Configuration Manager Tool doesn't see Settings

Aug 2, 2007 at 1:51 PM
Hello! I have an application which consumes web services. I configured the web service proxy to pull the URL based on a setting in the configuration file. This is done in VS 2005 by changing the property "Url Behavior" to "dynamic". Follows the part added to the <configSections> element :

<sectionGroup name="applicationSettings"
type="System.Configuration.ApplicationSettingsGroup, System,
Version=, Culture=neutral, PublicKeyToken=b77a5c561934e089">
<section name="LetterPrint.Properties.Settings"
type="System.Configuration.ClientSettingsSection, System,
Version=, Culture=neutral, PublicKeyToken=b77a5c561934e089" requirePermission="false"/>

the <section> looks like this:

<applicationSettings >
<LetterPrint.Properties.Settings >
<setting name="LetterPrintLetterControlServicesLetterControlServices"

I thought it will be helpful to use the Configuration tool to access this section (as it did it with others) to apply to it EnvironmentOverrides. But the tool seems not to perceive this section at all.

A section like the above is also created when entering data in Settings, under app Properties.

Thanks in advance.
Aug 2, 2007 at 2:07 PM

The config tool works with the standard "appSettings" section, not these settings.

Aug 2, 2007 at 2:32 PM

Hi, Fernando, thank for your reply.

As I see it, these "non standard" application settings are generated by Microsoft.

Secondly, there is a type attribute. Is this not enough for the Tool to find out how to deal with the section ?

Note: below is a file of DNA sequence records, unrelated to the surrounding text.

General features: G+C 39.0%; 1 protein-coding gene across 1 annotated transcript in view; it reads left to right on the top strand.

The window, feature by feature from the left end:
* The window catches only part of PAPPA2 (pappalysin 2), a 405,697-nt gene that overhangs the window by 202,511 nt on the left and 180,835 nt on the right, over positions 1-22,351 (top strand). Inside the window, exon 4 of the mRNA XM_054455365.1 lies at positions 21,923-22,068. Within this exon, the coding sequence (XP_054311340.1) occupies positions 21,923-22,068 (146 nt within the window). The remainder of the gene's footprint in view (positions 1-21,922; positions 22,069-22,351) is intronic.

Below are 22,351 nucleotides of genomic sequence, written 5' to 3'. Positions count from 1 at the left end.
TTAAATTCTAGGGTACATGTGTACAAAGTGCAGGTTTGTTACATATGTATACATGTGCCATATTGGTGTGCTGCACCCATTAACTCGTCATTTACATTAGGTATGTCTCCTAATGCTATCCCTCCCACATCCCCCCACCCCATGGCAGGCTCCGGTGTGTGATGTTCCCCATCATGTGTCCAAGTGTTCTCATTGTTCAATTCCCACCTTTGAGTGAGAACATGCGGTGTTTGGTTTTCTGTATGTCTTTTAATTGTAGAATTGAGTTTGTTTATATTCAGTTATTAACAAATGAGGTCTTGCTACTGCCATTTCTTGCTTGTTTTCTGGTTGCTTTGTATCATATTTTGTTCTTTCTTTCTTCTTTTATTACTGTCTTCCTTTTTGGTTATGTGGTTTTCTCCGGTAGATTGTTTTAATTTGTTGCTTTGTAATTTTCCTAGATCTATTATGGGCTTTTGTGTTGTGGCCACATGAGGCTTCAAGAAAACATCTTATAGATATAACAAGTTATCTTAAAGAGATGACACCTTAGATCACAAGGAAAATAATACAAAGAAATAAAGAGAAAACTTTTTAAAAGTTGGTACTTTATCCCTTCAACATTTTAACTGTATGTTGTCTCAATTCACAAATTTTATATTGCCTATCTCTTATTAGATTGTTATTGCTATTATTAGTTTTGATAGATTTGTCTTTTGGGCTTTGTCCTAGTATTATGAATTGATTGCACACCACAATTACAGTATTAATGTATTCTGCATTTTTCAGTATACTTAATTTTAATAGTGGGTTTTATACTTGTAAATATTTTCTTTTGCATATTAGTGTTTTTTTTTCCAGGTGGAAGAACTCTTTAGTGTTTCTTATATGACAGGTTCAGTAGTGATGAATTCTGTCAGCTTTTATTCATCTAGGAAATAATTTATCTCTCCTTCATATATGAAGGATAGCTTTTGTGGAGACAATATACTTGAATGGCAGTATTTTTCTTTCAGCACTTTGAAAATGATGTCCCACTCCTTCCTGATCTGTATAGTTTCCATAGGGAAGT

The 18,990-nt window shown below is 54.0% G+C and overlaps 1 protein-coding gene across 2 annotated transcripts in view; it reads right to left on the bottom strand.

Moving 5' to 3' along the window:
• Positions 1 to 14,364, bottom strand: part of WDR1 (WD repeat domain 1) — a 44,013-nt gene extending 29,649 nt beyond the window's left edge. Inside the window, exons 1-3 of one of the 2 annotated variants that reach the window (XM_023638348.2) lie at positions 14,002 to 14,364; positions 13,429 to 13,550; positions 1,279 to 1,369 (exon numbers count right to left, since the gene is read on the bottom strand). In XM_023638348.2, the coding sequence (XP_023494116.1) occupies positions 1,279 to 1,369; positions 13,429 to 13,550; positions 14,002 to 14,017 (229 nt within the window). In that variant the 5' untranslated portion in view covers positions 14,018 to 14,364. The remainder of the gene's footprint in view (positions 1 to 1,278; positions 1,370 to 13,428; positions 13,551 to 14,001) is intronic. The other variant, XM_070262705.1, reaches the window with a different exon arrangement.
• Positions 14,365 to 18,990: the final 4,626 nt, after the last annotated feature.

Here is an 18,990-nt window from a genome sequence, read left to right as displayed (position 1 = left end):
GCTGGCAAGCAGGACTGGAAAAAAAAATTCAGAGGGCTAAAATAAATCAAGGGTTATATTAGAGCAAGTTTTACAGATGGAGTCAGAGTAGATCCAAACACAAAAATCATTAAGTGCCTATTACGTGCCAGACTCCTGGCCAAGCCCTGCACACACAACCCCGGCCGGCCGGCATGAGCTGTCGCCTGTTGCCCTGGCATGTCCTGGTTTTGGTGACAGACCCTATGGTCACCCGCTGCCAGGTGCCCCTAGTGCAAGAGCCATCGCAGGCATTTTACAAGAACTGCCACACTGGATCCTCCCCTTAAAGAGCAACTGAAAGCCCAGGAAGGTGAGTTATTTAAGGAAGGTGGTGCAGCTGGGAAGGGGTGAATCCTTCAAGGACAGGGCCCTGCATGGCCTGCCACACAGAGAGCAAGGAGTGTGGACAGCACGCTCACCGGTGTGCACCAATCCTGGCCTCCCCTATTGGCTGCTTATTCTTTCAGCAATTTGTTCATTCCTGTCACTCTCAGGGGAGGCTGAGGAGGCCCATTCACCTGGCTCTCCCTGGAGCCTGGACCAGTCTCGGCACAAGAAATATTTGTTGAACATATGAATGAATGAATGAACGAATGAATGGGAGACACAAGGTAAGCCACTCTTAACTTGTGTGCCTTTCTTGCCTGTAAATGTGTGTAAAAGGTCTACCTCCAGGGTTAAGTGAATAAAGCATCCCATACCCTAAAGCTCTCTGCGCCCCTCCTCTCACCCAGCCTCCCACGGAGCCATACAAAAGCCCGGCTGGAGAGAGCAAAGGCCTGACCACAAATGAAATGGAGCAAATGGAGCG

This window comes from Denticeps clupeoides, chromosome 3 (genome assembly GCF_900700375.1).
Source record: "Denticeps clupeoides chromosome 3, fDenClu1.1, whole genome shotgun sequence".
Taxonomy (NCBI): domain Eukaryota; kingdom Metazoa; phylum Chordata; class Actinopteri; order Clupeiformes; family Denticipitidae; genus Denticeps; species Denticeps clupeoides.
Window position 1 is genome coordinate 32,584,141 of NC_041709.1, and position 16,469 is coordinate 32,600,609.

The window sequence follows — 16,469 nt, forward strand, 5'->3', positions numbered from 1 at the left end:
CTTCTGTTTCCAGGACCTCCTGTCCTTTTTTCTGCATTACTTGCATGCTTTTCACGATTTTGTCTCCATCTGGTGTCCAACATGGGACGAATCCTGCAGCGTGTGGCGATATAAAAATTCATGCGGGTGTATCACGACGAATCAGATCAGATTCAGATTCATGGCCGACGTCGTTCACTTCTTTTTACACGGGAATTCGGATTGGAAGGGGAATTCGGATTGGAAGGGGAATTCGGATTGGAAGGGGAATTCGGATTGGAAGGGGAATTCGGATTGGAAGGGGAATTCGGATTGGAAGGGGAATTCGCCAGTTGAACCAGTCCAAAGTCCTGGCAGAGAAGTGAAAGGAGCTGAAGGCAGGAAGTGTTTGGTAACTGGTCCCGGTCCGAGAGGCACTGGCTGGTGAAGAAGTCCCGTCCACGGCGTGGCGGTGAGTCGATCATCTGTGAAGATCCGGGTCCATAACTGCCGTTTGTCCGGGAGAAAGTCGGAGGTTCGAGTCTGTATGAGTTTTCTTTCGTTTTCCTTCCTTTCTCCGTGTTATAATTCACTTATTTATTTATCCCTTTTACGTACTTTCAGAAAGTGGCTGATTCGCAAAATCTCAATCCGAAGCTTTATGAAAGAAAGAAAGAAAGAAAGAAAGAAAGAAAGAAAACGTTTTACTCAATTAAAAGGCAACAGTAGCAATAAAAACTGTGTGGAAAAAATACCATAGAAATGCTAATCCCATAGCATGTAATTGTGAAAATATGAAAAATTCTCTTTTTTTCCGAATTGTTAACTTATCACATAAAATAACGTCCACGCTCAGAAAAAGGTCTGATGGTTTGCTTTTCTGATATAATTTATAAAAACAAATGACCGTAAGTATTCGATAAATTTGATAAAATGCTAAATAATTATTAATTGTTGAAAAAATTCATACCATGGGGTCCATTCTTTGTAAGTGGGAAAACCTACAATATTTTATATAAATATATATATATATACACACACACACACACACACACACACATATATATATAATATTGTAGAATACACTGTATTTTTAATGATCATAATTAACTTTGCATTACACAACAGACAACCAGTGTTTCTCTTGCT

Aug 2, 2007 at 3:16 PM

I'm afraid these settings are not as simple as it may seem.

For starters each setting file is mapped to a new configuration section having the name of the settings type as its section name, while the "appSettings" section always has the same name. While you can get all the sections (and they can be a lot) through the Configuration class, that's not the way the tool works; each node looks for a specific section name.

The type attribute in the XML is used during deserialization, but it could be argued that managed the type of the section object could be used as a key. But for the reason described above, it's not useful.

Finally, I'd argue that in order to have a user experience comparable to the one provided by VisualStudio's Settings Editor the metadata in the .settings file should be used; this doesn't fit in the way the tool works.

It's unfortunate that this precludes the use of the environmental overrides.

Oct 16, 2007 at 1:33 PM
this makes this tool pretty useless. What's the point in only being able to manage "SOME" of the settings in the tool?? how is one supposed to merge the rest? as far as I'm concerned, this might aswell be done by XSLT or other means. You're not required to make a fully bullet-proof way of editing these settings (appSettings are dead since release of .NET 2.0, at least for me), but any support of it in the tool would already be apprechiated.

Why does the web-deployment-project provide a solution? Yes, it's not 100% either, but it's better then nothing.